There are not many examples still remaining of Anne Boleyn’s handwriting because many of her belongings and letters were destroyed by her enemies after her execution. However, we do have her inscriptions in three Books of Hours (prayer books – see below), a letter that she wrote as a child or teen, a letter that Anne wrote to Cardinal Wolsey in 1529 and her signature:-
The following letter (reproduced from Retha Warnicke’s “The Rise and Fall from Anne Boleyn”) was written in French by Anne Boleyn in 1514 and is one of the reasons why Anne is thought to have been born in 1501, not 1507:-
Hever Castle, Anne Boleyn’s family home, is still the home of Anne Boleyn’s Book of Hours which is said to be the earliest book owned by Anne Boleyn and which contains her signature and the signature of other leading members of the English Tudor Court, including Lord Cobham, who was one of the peers who sat in judgement at Anne’s trial.
This Book of Hours, which was made in Bruges in around 1450, bears the inscription ” Le temps viendra”, “the time will come”, and Anne’s signature, “Je anne Boleyn”, beneath a miniature of the Last Judgement. There is also a drawing of an astrolabe, by Anne, to symbolise time.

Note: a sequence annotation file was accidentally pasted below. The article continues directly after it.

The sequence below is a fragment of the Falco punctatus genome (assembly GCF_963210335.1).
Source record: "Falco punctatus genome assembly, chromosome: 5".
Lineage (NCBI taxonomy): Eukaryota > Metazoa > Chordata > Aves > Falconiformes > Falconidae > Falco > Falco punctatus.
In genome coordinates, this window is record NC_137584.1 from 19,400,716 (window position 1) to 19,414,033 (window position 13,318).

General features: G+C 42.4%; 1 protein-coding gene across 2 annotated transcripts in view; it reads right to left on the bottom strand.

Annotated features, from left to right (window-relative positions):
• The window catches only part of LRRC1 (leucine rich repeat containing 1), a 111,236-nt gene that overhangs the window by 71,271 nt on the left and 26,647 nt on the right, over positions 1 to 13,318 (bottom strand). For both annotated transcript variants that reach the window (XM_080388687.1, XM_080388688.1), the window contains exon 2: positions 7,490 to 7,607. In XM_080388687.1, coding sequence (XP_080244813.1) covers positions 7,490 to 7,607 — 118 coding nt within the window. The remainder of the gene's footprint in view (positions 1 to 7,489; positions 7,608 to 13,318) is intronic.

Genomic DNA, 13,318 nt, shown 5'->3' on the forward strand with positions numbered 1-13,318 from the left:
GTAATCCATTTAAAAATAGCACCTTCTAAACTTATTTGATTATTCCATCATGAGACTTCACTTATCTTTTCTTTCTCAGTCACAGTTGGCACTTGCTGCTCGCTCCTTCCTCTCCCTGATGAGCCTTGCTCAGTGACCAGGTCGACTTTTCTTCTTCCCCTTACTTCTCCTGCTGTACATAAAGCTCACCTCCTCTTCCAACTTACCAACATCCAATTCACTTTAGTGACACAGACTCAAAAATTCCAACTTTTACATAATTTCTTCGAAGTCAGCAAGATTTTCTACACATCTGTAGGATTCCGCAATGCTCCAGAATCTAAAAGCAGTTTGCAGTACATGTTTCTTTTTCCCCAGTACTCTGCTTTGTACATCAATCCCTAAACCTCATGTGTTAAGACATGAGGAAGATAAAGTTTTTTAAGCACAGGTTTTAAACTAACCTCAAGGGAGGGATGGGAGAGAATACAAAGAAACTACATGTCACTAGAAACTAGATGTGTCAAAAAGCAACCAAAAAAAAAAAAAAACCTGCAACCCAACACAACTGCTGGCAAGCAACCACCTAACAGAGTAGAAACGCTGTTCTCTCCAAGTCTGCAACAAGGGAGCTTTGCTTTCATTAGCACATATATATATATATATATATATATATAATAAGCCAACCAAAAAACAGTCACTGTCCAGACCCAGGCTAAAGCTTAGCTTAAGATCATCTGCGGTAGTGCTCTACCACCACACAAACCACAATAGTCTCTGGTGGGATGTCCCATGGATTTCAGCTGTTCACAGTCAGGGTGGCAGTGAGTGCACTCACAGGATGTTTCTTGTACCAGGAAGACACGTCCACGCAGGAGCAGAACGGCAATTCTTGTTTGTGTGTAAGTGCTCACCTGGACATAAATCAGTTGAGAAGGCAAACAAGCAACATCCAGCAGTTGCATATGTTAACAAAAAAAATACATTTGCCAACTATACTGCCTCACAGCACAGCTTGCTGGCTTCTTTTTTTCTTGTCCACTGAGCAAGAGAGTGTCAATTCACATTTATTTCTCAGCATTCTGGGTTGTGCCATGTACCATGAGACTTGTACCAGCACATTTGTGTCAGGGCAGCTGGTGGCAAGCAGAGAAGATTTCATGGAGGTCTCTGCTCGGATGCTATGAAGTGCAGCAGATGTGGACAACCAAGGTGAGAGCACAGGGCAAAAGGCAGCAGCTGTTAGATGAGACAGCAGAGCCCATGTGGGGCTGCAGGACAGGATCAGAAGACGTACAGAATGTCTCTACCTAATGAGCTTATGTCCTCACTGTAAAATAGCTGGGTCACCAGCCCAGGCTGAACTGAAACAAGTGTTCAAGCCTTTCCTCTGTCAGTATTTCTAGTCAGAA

Two of Anne Boleyn’s Books of Hours are on display at Hever Castle, the other one dates from around 1528 and bears the inscription:-
“remember me when you do pray, that hope doth lead from day to day – anne Boleyn”
The third Book of Hours is on display at The British Library, where you can see messages that Henry VIII and Anne Boleyn wrote to each other. Henry wrote in French:-
“If you remember my love in your prayers as strongly as I adore you, I shall hardly be forgotten, for I am yours. Henry R. forever.”
and Anne replied in English under the miniature of the Annunciation (the angel telling the Virgin Mary that she would have a son):-
“By daily proof you shall me find To be to you both loving and kind”
The British Library have done a podcast on this Book of Hours – click here to listen to the MP3 file and learn all about the Book of Hours from curator, Scott McKendrick. Alternatively, click here to visit the British Library’s podcast page to see all available Henry VIII podcasts.